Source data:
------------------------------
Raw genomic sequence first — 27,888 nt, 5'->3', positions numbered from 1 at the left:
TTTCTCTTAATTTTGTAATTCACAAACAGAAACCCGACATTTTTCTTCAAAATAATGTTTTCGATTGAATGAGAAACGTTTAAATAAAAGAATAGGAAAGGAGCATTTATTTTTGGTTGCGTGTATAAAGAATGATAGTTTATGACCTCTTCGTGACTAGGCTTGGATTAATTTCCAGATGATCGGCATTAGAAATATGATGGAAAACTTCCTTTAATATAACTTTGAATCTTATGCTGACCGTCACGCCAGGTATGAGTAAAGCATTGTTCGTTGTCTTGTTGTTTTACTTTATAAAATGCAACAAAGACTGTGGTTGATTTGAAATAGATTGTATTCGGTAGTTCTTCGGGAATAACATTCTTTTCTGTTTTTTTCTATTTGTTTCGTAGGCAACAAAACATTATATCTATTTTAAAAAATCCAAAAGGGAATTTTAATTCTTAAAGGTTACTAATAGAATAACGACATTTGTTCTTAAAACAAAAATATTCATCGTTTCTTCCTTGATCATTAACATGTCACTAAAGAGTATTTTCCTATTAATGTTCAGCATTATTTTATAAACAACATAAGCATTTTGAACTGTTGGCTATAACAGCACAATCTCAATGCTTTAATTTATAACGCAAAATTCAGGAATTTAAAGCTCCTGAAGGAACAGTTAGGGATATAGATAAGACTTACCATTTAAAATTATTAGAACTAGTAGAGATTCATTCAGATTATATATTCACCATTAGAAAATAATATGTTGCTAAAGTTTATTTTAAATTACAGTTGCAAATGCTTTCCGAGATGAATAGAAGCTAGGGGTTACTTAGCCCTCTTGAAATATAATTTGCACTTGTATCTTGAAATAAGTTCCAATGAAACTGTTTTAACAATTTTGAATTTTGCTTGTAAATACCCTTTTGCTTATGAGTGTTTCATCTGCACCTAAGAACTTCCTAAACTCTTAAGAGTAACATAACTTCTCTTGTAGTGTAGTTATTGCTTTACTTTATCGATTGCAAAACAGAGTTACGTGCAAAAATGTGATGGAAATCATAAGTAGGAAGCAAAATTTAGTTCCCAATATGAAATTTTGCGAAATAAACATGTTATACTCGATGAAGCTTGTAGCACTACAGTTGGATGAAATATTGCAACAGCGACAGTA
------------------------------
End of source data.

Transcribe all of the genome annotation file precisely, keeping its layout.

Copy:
Raw genomic sequence first — 27,888 nt, 5'->3', positions numbered from 1 at the left:
TTTCTCTTAATTTTGTAATTCACAAACAGAAACCCGACATTTTTCTTCAAAATAATGTTTTCGATTGAATGAGAAACGTTTAAATAAAAGAATAGGAAAGGAGCATTTATTTTTGGTTGCGTGTATAAAGAATGATAGTTTATGACCTCTTCGTGACTAGGCTTGGATTAATTTCCAGATGATCGGCATTAGAAATATGATGGAAAACTTCCTTTAATATAACTTTGAATCTTATGCTGACCGTCACGCCAGGTATGAGTAAAGCATTGTTCGTTGTCTTGTTGTTTTACTTTATAAAATGCAACAAAGACTGTGGTTGATTTGAAATAGATTGTATTCGGTAGTTCTTCGGGAATAACATTCTTTTCTGTTTTTTTCTATTTGTTTCGTAGGCAACAAAACATTATATCTATTTTAAAAAATCCAAAAGGGAATTTTAATTCTTAAAGGTTACTAATAGAATAACGACATTTGTTCTTAAAACAAAAATATTCATCGTTTCTTCCTTGATCATTAACATGTCACTAAAGAGTATTTTCCTATTAATGTTCAGCATTATTTTATAAACAACATAAGCATTTTGAACTGTTGGCTATAACAGCACAATCTCAATGCTTTAATTTATAACGCAAAATTCAGGAATTTAAAGCTCCTGAAGGAACAGTTAGGGATATAGATAAGACTTACCATTTAAAATTATTAGAACTAGTAGAGATTCATTCAGATTATATATTCACCATTAGAAAATAATATGTTGCTAAAGTTTATTTTAAATTACAGTTGCAAATGCTTTCCGAGATGAATAGAAGCTAGGGGTTACTTAGCCCTCTTGAAATATAATTTGCACTTGTATCTTGAAATAAGTTCCAATGAAACTGTTTTAACAATTTTGAATTTTGCTTGTAAATACCCTTTTGCTTATGAGTGTTTCATCTGCACCTAAGAACTTCCTAAACTCTTAAGAGTAACATAACTTCTCTTGTAGTGTAGTTATTGCTTTACTTTATCGATTGCAAAACAGAGTTACGTGCAAAAATGTGATGGAAATCATAAGTAGGAAGCAAAATTTAGTTCCCAATATGAAATTTTGCGAAATAAACATGTTATACTCGATGAAGCTTGTAGCACTACAGTTGGATGAAATATTGCAACAGCGACAGTA